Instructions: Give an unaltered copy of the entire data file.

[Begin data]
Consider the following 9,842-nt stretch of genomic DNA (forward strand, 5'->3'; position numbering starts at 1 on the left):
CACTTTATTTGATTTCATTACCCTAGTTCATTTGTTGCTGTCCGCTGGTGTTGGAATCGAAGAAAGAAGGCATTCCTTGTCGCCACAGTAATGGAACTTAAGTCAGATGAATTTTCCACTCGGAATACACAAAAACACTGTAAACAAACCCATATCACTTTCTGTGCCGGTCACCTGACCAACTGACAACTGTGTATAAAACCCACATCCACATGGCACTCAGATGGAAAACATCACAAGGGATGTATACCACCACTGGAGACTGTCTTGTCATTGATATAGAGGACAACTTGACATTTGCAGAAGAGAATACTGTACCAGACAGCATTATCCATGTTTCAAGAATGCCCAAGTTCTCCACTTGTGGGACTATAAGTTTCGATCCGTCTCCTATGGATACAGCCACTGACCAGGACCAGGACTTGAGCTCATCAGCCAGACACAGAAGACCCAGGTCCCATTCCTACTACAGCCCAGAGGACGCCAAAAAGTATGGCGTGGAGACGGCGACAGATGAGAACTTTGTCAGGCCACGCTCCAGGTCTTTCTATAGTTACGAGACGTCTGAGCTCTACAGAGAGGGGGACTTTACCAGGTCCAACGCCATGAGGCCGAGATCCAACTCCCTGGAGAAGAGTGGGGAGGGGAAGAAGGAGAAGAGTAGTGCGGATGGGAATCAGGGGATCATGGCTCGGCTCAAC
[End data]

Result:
Consider the following 9,842-nt stretch of genomic DNA (forward strand, 5'->3'; position numbering starts at 1 on the left):
CACTTTATTTGATTTCATTACCCTAGTTCATTTGTTGCTGTCCGCTGGTGTTGGAATCGAAGAAAGAAGGCATTCCTTGTCGCCACAGTAATGGAACTTAAGTCAGATGAATTTTCCACTCGGAATACACAAAAACACTGTAAACAAACCCATATCACTTTCTGTGCCGGTCACCTGACCAACTGACAACTGTGTATAAAACCCACATCCACATGGCACTCAGATGGAAAACATCACAAGGGATGTATACCACCACTGGAGACTGTCTTGTCATTGATATAGAGGACAACTTGACATTTGCAGAAGAGAATACTGTACCAGACAGCATTATCCATGTTTCAAGAATGCCCAAGTTCTCCACTTGTGGGACTATAAGTTTCGATCCGTCTCCTATGGATACAGCCACTGACCAGGACCAGGACTTGAGCTCATCAGCCAGACACAGAAGACCCAGGTCCCATTCCTACTACAGCCCAGAGGACGCCAAAAAGTATGGCGTGGAGACGGCGACAGATGAGAACTTTGTCAGGCCACGCTCCAGGTCTTTCTATAGTTACGAGACGTCTGAGCTCTACAGAGAGGGGGACTTTACCAGGTCCAACGCCATGAGGCCGAGATCCAACTCCCTGGAGAAGAGTGGGGAGGGGAAGAAGGAGAAGAGTAGTGCGGATGGGAATCAGGGGATCATGGCTCGGCTCAAC